On 25 September 2018, Abu Sarah dropped out of the race. He cited an Israeli threat to revoke his Jerusalem resident I.D. on the grounds that most of his time was being spent outside of Jerusalem, and with his tour company. He was also concerned about opposition from Palestinian election-boycott activists who were “applying strong pressure on our candidates and their families” to end their campaign.
Awards and recognition
- Goldberg Prize for Peace in the Middle East from the Institute of International Education
- Solidar Silver Rose Award at the European Parliament
- Eisenhower Medallion from People to People International
- Eliav-Sartawi Award for Middle Eastern Journalism
- Intercultural Innovation Award from the United Nations Alliance of Civilizations and BMW Group
- Listed in The 500 Most Influential Muslims, 2010—2018
- Recognized by United Nations Secretary General Ban Ki-moon for his work in global conflict resolution during his speech at the 5th World Forum of the Alliance of Civilizations initiative in February 2013.
Books and publications
- Clark, Kelly J.; Abu Sarah, Aziz; Kreimer, Nancy F. (2018): Strangers, Neighbors, Friends: Muslim-Christian-Jewish Reflections on Compassion and Peace. Cascade Books
- Abu Sarah, Aziz. Column roll, +972 Magazine
- ^ Jump up to:a b c d e f g h i j Interview. Aziz Abu Sarah, Just Vision. Retrieved 3 June 2019
- ^ Jump up to:a b c d e f g h i j k Steinberg, Jessica (12 January 2015) “What Aziz Abu Sarah Learned in Hebrew School”, The Times of Israel. Retrieved 3 June 2019
- ^ Jump up to:a b c Profile. “Aziz Abu Sarah”, National Geographic. Retrieved 3 June 2019
- ^ For peace activist, see Salopek, Paul (16 May 2014) “Vortex: Walking Jerusalem”, National Geographic. Retrieved 4 June 2019.
For patriot and nationalist, see Baskin, Gershon (12 September 2018) “Encountering Peace: Why I Support a Palestinian List in Jerusalem”, The Jerusalem Post. Retrieved 5 June 2019
- ^ Jump up to:a b c d Staff. (22 April 2016) “How Can Tourism Promote Peace in The Middle East?”, npr. Retrieved 3 June 2019
- ^ Jump up to:a b c Staff. “National Geographic Learning Realizará en Argentina dos Conferencias Sobre Cómo la Educación Tiene el Poder de Resolver Conflictos, a Cargo del Reconocido Explorador de National Geographic y Colaborador de TED, Aziz Abu Sarah”, America Learning Media (in Spanish). Retrieved 4 June 2019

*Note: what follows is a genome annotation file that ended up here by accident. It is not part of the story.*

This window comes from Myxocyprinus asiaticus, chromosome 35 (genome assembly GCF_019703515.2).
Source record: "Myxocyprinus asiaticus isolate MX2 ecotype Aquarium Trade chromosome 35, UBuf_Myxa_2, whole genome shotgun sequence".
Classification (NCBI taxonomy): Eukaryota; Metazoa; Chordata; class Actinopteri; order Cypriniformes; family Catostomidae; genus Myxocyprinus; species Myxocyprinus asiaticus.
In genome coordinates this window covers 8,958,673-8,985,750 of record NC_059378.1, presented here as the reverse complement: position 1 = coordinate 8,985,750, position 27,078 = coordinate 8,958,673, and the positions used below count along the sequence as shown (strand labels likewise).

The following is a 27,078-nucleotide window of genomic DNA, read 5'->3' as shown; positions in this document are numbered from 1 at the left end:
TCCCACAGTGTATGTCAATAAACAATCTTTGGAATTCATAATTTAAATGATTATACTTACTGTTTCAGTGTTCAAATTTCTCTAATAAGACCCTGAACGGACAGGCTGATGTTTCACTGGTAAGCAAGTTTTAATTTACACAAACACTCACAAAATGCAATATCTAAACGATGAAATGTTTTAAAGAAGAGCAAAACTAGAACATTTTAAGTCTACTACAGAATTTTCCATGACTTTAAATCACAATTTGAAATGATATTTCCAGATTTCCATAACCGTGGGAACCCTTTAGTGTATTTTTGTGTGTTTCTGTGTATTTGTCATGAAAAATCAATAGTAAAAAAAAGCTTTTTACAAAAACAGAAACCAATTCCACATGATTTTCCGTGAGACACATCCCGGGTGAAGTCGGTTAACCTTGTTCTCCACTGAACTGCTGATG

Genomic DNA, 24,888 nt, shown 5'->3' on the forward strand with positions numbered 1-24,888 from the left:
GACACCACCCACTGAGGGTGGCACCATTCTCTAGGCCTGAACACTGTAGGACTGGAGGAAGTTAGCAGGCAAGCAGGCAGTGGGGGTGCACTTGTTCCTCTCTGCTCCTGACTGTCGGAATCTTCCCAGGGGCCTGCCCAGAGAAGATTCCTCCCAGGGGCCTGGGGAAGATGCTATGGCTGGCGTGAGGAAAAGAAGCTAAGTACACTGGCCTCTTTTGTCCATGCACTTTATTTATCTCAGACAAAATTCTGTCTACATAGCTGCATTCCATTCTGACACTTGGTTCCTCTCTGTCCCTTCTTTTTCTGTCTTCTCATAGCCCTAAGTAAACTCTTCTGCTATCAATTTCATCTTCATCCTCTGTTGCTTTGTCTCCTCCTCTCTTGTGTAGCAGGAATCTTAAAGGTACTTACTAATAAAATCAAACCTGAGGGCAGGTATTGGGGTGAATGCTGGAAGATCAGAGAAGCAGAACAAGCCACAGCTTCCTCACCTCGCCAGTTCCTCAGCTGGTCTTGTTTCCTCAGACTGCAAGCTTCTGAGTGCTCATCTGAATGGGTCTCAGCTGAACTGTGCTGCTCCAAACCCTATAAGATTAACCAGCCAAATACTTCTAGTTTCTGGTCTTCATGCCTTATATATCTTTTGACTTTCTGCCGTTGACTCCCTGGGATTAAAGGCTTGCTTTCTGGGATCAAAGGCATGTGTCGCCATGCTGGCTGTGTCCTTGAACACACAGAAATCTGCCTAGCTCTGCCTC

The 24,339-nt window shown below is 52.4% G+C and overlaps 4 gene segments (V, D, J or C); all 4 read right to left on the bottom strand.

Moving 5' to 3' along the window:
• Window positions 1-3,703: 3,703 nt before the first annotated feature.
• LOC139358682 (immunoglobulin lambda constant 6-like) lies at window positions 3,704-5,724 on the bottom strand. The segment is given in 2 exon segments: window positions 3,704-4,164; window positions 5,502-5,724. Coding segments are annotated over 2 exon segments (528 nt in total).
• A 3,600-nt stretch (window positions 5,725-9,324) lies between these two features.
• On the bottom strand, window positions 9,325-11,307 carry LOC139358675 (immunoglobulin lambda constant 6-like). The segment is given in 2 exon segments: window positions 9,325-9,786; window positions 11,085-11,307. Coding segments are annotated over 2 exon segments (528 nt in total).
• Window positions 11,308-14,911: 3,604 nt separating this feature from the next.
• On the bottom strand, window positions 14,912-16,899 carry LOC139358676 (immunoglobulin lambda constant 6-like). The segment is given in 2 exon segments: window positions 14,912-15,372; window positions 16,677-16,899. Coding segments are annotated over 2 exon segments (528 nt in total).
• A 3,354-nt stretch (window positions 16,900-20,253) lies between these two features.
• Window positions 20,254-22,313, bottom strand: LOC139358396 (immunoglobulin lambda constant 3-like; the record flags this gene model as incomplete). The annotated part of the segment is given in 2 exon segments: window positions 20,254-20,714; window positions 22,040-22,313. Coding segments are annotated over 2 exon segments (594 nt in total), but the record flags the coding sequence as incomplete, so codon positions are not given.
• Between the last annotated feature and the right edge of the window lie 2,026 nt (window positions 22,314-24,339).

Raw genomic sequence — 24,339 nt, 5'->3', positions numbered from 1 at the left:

- ^ Zonszein, Meirav and Abu Sarah, Aziz (7 December 2017) “Israel already controls Jerusalem. Trump’s speech only confirmed that.”, The Washington Post. Retrieved 3 June 2019
- ^ Jump up to:a b c Iraqi, Amjad (28 September 2018) “‘This is how you change the status quo’: Rethinking the Palestinian boycott of Jerusalem elections”, +972 Magazine. Retrieved 3 June 2019
- ^ Margit, Maya (10 July 2018) “East Jerusalem’s Muslim Tourist Boom”, themedialine.com. Retrieved 4 June 2019
- ^ Jump up to:a b c d Ashly, Jaclynn (15 September 2018) “Aziz Abu Sarah Wants to be Mayor of Jerusalem and is Suing Israel, Al Jazeera. Retrieved 3 June 2019
- ^ Hasson, Nir (6 September 2019) “Not an Israeli Citizen, East Jerusalemite Sees His Mayoral Run as Part of ‘Palestinian Struggle'”, Haaretz. Retrieved 3 June 2019
- ^ Kuttab, Daoud (27 April 2018) “Israeli, Palestinian Candidates Share Electoral List in Jerusalem First”, Al-Monitor. Retrieved 6 June 2019
- ^ Jump up to:a b Tlozek, Eric (27 September 2018) “‘Some See me as a Hero or a Traitor’: Palestinian Candidate Withdraws from Jerusalem Mayoral Race Amid Threats”, Australian Broadcasting Corporation. Retrieved 3 June 2018
- ^ Brennan, David (5 September 2018) “Palestinian Journalist Declares Jerusalem Mayoral Run: “We Will Stand For Our Right to Be Here'”, Newsweek. Retrieved 4 June 2019
- ^ Staff. (25 September 2018) “Palestinian Activist Drops Out of Jerusalem Mayoral Race”, The Times of Israel. Retrieved 3 June 2019
- ^ Jump up to:a b c d e f “Aziz Abu Sarah”, American Friends of Combatants for Peace. Retrieved 4 June 2019
- Conflict Zone, National Geographic Series, YouTube
- For More Tolerance, We Need More…Tourism?, TED talk by Aziz Abu Sarah
- , “Revolutionizing Education: Building Peace in a Divided World” – Alianza Cultural Uruguay – Estados Unidos.
- , From Revenge to Reconciliation – Nat Geo Live, YouTube
- , “From Extremism to Inclusion” – The 4th IPCRI forum for 2016
- , NGL presents Voices with Aziz Abu Sarah
- , Interview with Aziz Abu Sarah – TESOL COLOMBIA
- , UN Vienna Global Forum 2013 recognizes peace activist Aziz Abu Sara
- , Aziz Abu Sarah: How can travel change the world